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U-boat sinkings

When the First World War began, no one was aware of the potential of submarines for disrupting an enemy's maritime trade. Since the Germans were prevented from using their High Seas Fleet, they turned to their U-boats as a means of attacking Britain, and soon descovered the advantages. In 1915, U-boats were sinking 69,663 tons of British shipping a month. In 1917, the Germans adopted an "unrestricted" campaign, and losses rose dramatically. Some 3.7 million tons was lost in that year alone. In 1918 the total fell to a more manageable 1.9 million tons.

August-December 1914: 3,630 tons.
January-December 1915: 836,990 tons.
January-December 1916: 993,201 tons.
January-December 1917: 3,716,614 tons.
January-November 1918: 1,865,248 tons.

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Re: The War at Sea 1914-1918

Postby RF » Fri Sep 18, 2009 1:39 pm

I am puzzled about the comment in the introduction about Germany being dependant on its colonies and on seaborne trade.

In 1913 the German colonies accounted for half of one per cent of Germany's total overseas trade. Germany was a substantial food producer and bordered countries with agricultural surpluses - Russia, Austria-Hungary, Italy, Denmark, Holland.
German food production was actually compromised by the conscription of the largely male labour force into the Army, as there was little logistical planning for a long war. Seaborne trade was not in itself essential to Germany provided the European supply of food and materials wasn't compromised.
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Re: The War at Sea 1914-1918

Postby RF » Fri Sep 18, 2009 1:43 pm

I notice the section on German raiders only deals with the regular warships, with the ''problem'' solved by March 1915.

No mention of the hilfskreuzer. The Moewe was the most successful raider of WW1, arguably in fact in either of the world wars.
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Re: The War at Sea 1914-1918

Postby RF » Fri Sep 18, 2009 1:46 pm

What happened to the war in the Meditteranean, the Adriatic? And the war against Turkey, the campaign in the Black Sea, Gallipoli, the Persian Gulf?
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Re: The War at Sea 1914-1918

Postby tommy303 » Fri Sep 18, 2009 6:31 pm

I think the author was talking about the need to import nitrates for fertilizer, as Germany was dependent on nitrate shipments from South America. However, the comment overlooks the Bosch and Haber work in the field of extracting nitrogen from air--Haber discovered the process in 1914 and Bosch built the industrial complex to utilize it. The intent had been for fertilizer, but it was of course utilized for munitions as well.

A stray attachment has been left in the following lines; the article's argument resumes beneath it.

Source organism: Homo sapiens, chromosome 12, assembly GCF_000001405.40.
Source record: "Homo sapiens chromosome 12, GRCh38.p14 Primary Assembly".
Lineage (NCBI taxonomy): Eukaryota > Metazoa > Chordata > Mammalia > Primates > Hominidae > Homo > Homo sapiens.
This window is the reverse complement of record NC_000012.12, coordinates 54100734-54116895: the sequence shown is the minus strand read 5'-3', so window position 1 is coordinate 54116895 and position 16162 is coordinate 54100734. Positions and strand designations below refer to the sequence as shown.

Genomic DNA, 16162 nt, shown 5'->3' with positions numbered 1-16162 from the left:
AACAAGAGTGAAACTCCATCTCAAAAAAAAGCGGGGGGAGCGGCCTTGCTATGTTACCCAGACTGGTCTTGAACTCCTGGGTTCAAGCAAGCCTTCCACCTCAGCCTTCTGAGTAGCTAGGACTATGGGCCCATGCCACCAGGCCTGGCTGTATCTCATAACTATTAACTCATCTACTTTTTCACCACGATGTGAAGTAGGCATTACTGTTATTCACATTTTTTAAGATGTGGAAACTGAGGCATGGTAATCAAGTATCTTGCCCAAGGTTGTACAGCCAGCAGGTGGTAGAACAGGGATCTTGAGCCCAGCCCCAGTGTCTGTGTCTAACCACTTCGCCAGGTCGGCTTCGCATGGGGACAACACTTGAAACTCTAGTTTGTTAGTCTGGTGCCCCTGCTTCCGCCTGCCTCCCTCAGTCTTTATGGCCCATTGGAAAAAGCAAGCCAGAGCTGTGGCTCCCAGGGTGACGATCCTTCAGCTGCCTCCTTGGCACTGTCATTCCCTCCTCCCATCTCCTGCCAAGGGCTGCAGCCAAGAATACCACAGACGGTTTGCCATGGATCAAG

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Re: The War at Sea 1914-1918

Postby RF » Sat Sep 19, 2009 9:16 am

The nitrate of course was used for explosives, not just as fertiliser, imported from Chile. Germany could overide the Chilean trade being cut off, particulary as the Germans at that time had the most advanced chemicals industry in the world. The loss of Germany's overseas trade actually hit Britain harder than Germany in that respect, because British industry was deprived of processed chemicals and dyes that in 1914 had to be imported from Germany.
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Re: The War at Sea 1914-1918

Postby aurora » Tue Dec 02, 2014 12:51 pm

During the Great War-the British Admiralty had for more than three years- steadfastly resisted the creation of a convoy system, believing they could not afford to spare ships and other resources from its mighty fleet where they might be needed in battle.

The effect of the German U-boat submarines, however, and their attacks on merchant ships—both belligerent and neutral—proved devastating. With the entrance of the United States into the war in April 1917, there was an even greater need for protection of Allied interests at sea, as large numbers of soldiers and arms would need to be transported from the Atlantic coast to Europe. In early May 1917, it was announced that the previous month had seen the highest shipping losses of the war so far for Allied and neutral countries: 373 ships, or a total weight of 873,754 tons.

Consequently, on May 24, 1917, Britain introduced its convoy system. Under the new arrangements, a convoy of 10 to 50 merchant ships—along with, possibly, a troopship carrying arms and soldiers—might be escorted by a cruiser, six destroyers, 11 armed trawlers and a pair of torpedo boats with aerial reconnaissance equipment that could detect the movement of underwater submarines.

Convoy gathering points were established along the Atlantic coast of North and South America, from Halifax, Nova Scotia, to Hampton, Virginia, all the way down to Rio de Janeiro, Brazil, to handle the transport not only of men and arms but also of foodstuffs and horses, the basic supplies of the Allied war effort.The results were astonishing-now the Uboat's task was made more difficult by having a mass of say 50 escorted merchantmen to be located visually; but in most cases missed altogether.

The introduction of the convoy system finally marked the beginning of a sharp decline in the scale of German submarine damage and the death of German hopes to starve Britain into submission. Between May 1917 and November 1918, a total of 1,100,000 American troops were transported across the Atlantic in convoy, and only 637 of them were drowned as a result of German attacks